Molecular Linkages Between Diabetes and Alzheimer's Disease: Current Scenario and Future Prospects
Tanveer A. Dar, Ishfaq A. Sheikh, Showkat A. Ganie, Riyasat Ali, Laishram R. Singh, Siew Hua Gan, Mohammad A. Kamal and Mohammad A. Zargar
Pages 290-298 (9)
After the revolutionary Rotterdam study that suggested there was an increased risk of developing Alzheimer’s
disease (AD) in patients with type-2 diabetes mellitus (T2DM), a number of studies have provided direct evidence for the
linkage between AD and T2DM. In recent years, AD is considered as a neuroendocrine disorder, also referred as type-3
diabetes. There is a growing list of evidence to suggest that, in addition to impaired insulin signaling, there are a number
of additional factors that may act as mechanistic links between AD and T2DM. These factors mainly include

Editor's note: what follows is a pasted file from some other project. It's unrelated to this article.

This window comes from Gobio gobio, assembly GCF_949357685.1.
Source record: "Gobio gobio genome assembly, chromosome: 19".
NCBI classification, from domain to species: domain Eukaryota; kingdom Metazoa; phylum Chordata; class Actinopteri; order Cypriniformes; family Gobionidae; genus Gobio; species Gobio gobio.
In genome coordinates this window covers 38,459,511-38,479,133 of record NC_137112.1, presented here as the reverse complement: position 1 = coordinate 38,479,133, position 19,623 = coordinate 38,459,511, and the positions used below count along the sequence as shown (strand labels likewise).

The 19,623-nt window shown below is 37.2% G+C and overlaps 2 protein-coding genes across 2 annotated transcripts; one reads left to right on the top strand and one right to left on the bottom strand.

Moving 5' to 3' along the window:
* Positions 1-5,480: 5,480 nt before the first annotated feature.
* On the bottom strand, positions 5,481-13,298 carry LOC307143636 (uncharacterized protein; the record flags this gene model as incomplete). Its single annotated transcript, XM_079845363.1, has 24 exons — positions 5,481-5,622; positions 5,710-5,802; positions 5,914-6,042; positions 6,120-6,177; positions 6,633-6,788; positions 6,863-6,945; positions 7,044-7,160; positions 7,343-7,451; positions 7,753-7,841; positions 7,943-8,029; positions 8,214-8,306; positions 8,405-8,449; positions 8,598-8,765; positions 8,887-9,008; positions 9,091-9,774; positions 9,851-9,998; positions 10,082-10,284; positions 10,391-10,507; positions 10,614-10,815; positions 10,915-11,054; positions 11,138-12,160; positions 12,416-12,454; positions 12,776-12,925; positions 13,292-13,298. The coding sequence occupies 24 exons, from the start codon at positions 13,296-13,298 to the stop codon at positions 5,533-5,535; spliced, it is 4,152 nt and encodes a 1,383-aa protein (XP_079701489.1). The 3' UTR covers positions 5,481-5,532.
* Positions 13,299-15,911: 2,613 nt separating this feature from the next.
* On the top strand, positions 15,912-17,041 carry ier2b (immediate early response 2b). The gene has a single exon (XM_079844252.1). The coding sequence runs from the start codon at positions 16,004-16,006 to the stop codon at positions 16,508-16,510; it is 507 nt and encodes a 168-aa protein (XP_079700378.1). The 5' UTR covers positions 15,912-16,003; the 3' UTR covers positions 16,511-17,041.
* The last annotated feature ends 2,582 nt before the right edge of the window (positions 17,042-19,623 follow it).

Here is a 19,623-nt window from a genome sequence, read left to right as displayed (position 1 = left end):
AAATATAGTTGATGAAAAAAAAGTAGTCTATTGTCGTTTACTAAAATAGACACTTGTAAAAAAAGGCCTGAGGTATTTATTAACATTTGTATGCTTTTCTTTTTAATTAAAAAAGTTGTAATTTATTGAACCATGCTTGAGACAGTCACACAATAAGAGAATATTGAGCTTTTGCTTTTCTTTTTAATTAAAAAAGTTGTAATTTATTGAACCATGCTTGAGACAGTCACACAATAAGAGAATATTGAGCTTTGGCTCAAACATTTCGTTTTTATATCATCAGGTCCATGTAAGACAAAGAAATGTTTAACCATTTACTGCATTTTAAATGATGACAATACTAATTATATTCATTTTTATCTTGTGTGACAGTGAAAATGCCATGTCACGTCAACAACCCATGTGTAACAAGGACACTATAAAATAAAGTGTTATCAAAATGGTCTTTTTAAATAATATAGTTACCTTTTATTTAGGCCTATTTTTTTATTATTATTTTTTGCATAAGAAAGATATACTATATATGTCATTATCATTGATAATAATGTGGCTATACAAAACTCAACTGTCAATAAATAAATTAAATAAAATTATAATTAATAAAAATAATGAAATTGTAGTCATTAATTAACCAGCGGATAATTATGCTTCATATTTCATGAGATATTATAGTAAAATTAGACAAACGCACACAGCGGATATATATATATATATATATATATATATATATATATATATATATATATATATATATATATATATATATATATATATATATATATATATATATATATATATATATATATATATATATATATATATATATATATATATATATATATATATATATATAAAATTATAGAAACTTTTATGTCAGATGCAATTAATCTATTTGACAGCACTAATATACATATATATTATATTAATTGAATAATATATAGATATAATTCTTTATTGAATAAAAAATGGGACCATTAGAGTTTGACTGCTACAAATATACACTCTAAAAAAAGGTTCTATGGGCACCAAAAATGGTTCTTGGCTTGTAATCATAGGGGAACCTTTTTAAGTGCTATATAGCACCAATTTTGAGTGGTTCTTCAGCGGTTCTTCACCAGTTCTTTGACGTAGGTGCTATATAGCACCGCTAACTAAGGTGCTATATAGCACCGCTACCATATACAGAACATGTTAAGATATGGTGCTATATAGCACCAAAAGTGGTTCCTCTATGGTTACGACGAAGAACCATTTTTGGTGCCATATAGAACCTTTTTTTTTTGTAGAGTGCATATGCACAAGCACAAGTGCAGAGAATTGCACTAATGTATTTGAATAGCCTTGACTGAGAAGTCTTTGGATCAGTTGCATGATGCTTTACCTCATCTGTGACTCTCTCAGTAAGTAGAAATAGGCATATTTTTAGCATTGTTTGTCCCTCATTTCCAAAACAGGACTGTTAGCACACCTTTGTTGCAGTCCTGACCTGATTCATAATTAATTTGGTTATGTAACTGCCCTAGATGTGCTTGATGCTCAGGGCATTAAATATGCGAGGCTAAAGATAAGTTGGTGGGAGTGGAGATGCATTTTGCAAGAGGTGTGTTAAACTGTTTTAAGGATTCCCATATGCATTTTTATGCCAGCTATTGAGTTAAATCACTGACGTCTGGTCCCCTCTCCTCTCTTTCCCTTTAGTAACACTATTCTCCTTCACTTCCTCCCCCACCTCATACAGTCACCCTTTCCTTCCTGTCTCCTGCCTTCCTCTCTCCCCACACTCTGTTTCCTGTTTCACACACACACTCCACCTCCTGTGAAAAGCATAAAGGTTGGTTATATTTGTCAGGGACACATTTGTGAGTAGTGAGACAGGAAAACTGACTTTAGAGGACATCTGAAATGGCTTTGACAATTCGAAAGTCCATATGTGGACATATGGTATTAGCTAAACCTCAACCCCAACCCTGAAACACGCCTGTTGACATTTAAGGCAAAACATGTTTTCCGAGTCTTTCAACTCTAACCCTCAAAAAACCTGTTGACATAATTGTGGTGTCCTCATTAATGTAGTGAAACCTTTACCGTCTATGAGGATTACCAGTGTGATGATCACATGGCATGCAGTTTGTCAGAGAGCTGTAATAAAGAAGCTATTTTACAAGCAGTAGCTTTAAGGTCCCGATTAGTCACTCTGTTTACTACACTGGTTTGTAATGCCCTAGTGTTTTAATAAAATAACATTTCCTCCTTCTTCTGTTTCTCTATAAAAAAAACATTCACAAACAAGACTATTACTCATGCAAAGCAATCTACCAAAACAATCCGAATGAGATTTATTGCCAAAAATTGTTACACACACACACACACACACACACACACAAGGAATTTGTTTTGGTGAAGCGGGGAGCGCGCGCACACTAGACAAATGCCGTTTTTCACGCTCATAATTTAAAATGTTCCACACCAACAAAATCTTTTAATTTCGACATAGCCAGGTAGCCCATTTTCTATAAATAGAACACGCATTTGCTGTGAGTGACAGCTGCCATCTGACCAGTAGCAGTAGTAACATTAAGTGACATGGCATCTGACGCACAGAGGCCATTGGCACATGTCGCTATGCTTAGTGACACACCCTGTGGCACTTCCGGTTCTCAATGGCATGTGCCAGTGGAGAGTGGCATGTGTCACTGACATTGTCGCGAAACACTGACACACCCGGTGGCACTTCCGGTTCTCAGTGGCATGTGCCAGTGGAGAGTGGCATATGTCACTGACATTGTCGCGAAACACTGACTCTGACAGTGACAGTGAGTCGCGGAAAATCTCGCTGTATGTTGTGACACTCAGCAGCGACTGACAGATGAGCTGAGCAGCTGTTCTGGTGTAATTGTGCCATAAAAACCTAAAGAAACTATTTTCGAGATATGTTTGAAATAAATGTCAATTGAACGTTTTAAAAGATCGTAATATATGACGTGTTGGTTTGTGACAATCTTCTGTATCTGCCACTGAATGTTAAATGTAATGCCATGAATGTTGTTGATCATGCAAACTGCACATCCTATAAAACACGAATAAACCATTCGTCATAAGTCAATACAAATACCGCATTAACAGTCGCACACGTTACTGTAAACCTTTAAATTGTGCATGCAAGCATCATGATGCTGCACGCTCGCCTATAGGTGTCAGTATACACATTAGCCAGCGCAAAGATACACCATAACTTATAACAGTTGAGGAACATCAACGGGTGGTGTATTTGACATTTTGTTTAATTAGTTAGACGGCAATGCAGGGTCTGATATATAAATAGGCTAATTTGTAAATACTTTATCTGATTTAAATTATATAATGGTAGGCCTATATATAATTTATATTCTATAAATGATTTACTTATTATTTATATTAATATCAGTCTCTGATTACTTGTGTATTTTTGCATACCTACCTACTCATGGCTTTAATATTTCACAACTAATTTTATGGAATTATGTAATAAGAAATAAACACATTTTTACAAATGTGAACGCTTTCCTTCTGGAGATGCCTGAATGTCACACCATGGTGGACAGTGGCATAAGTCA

hypercholesterolemia, dyslipidemia, hypercystinemia, inflammation, impaired insulin signaling and impaired central
nervous response to the adipose tissue-derived hormone leptin. Increased cholesterol plays a crucial role in the abnormal
metabolism of the amyloid precursor protein, leading to the accumulation of β-amyloid. In addition to impaired insulin
signaling, diabetes has been found to accelerate the appearance of cerebrovascular inflammation and β-amyloid peptide
(Aβ) deposition. Increased oxidative stress and production of advanced glycation end products are other probable marker
linkages. However, the details of many of these molecular links still require extensive investigation. It is possible that a
number of common molecular linkages exist between T2DM and AD. Understanding and analyzing the various molecular
linkages between AD and T2DM may shed light on new tools that can be used for the early diagnosis and treatment of
AD and also accelerate the identification of T2DM patients who are at high risk of AD.
Alzheimer’s diseases, diabetes, inflammation, insulin resistance, amyloid peptide, acetylcholine, oxidative stress,
mitochondrial dysfunction, conformational diseases, telomere shortening.
Department of Clinical Biochemistry, University of Kashmir, Hazratbal-190006, Srinagar.